Team roles:

The LeSS framework favors simplicity. So, it goes by the traditional Scrum roles of Product Owner, Scrum Master, and the team. SAFe, on the other hand, recommends more roles, and each is given a different responsibility compared to LeSS. There are many types of teams in SAFe, like Agile, XP, Kanban, DevOps, and architectural teams. In effect, these teams are the teams with specialties in a particular function as they are inherited from the traditional organizational design. So, extra coordination, management of dependency, and integration of work are needed among these teams. And this requires different roles. So, SAFe uses Release Managers or Release Train Engineers, Solution Architects, and other managers who can coordinate and bring everyone and everything together.

In LeSS, every team is a cross-functional team, so it is the teams’ responsibility to coordinate among themselves, and even Scrum Masters are not involved in it. In LeSS, each team can deliver product-centric features from beginning to end. Teams are themselves responsible for integration also. LeSS views dependencies as unwanted and internal contracts where people are unwilling to work together closely. This needs to be more conducive to the close coordination that the framework demands. LeSS emphasizes mentorship and community learning.


The frameworks of SAFe and LeSS differ in their complexity. Before discussing their complexities, just visit their websites; they will reveal something about it through their presentation. If you look at the style and attitude of each website, you can understand more than what words could describe. While SAFe uses technical engineering drawings to describe how it works, LeSS uses colorful free-form drawings to explain how it works. SAFe is more about structure and processes than LeSS. The acronym LeSS for Large Scale Scrum is a symbol of striving for simplicity and ease of understanding. According to LeSS, small teams situated in a single location that build products together are more successful than huge products that require numerous resources.

The Scaled Agile Framework is less spunky in comparison as it tries to explain an all-inclusive solution to scaling Agile. Although SAFe has a multi-level approach, only certain levels of this approach can be implemented depending on the organization’s size. For most organizations, team and program levels are good points to make a beginning. There is a clear difference between SAFe and LeSS frameworks at the program level. While SAFe has inherent program management processes and roles, LeSS does not have such in-built processes or roles.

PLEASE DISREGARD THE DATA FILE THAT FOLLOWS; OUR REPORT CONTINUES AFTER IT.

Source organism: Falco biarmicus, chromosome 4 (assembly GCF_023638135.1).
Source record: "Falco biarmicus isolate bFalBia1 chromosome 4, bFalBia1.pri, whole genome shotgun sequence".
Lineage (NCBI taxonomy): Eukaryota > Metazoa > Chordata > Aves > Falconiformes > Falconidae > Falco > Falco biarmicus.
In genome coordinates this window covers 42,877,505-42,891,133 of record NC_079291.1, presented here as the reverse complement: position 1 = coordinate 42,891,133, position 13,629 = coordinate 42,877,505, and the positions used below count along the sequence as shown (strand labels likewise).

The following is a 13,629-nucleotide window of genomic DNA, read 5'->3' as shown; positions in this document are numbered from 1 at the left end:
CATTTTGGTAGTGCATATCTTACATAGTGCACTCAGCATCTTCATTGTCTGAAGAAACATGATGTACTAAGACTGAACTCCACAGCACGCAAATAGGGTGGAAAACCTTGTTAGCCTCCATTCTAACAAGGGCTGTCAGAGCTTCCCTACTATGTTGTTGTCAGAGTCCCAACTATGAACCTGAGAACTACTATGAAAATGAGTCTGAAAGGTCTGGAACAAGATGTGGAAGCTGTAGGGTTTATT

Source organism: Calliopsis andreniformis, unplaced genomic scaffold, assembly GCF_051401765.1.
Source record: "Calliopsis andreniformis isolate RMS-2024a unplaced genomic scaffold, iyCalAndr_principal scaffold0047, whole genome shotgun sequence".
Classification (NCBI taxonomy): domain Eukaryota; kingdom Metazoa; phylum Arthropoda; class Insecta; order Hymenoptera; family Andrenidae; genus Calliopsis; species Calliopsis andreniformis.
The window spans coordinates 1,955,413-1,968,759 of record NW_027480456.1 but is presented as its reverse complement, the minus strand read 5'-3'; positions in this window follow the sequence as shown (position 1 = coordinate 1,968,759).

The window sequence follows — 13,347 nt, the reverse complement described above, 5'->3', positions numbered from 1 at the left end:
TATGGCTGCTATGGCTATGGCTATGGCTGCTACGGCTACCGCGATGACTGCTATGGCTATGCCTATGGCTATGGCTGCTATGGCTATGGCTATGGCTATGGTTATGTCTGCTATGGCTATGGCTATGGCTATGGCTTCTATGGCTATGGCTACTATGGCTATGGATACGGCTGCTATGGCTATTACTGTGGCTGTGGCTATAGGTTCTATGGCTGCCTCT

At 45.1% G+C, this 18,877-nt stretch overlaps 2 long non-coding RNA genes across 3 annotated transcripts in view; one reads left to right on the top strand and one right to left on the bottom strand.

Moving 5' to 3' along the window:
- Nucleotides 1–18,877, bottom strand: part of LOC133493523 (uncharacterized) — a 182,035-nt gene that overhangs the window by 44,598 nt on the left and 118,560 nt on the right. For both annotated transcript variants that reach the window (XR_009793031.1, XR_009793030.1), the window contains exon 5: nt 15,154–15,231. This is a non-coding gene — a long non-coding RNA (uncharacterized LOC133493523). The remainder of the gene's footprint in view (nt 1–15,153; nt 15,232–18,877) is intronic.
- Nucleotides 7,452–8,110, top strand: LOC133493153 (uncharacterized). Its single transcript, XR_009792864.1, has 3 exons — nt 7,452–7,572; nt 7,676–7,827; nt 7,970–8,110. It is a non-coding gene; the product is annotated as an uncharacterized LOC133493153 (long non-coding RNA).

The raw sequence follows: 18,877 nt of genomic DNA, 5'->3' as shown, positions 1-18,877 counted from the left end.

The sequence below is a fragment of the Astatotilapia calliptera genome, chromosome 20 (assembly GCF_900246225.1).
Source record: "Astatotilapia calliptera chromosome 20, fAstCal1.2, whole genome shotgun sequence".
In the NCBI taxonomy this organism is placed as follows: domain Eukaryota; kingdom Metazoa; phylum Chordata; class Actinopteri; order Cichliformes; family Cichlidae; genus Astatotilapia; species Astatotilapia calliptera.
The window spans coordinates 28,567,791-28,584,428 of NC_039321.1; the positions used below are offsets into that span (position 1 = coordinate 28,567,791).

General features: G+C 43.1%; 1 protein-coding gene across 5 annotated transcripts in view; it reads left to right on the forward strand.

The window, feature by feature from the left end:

Product Ownership:

In the Scaled Agile Framework, the Product Owner is responsible for describing the team backlog items and setting priorities for them and is just a team member. The Product Owner in SAFe has to spend a lot of time on detailing and tactical implementation to handle just one or two teams. In SAFe, most teams are technical, so the Product Manager is usually a former Project Manager or a former business analyst. It works fine this way in organizations using the SAFe framework.

The concept of the Product Owner in the Large Scale Scrum is similar to the one used in the one-team Scrum. But in LeSS, the Product Owner is responsible for the product’s overall strategy and for ensuring that the product gives maximum Return On Investment (ROI). The Product Owner’s focus in LeSS is prioritization, while maximum clarifications come from users and stakeholders. The Product Owner for external product development in LeSS is generally a Product Manager or head of some organizational function like marketing. For internal product development, the Product Owner is usually someone from one of the user departments who are interested in taking up the role and has hands-on experience.

All these two frameworks are equal. Each has its utility depending on the organization’s size and requirements. To choose the framework for your organization, you need to know your organization’s strategic goals and see which framework better aligns with them. The aim should not be to implement the framework; the aim should be to change how you deliver the products or projects.

SAFe will be good for you if your organization already has a lot of processes in place. You will get a top-down structure and control over the existing structure without much changing the traditional roles and responsibilities. But if you like simplicity and promote direct approaches, you can start with LeSS for scaling Agile in your organization. It is a good framework for small businesses that want to scale Agile and are growing because it is based on empirical process control. So, take your pick and enjoy the fruits of scaling Agile.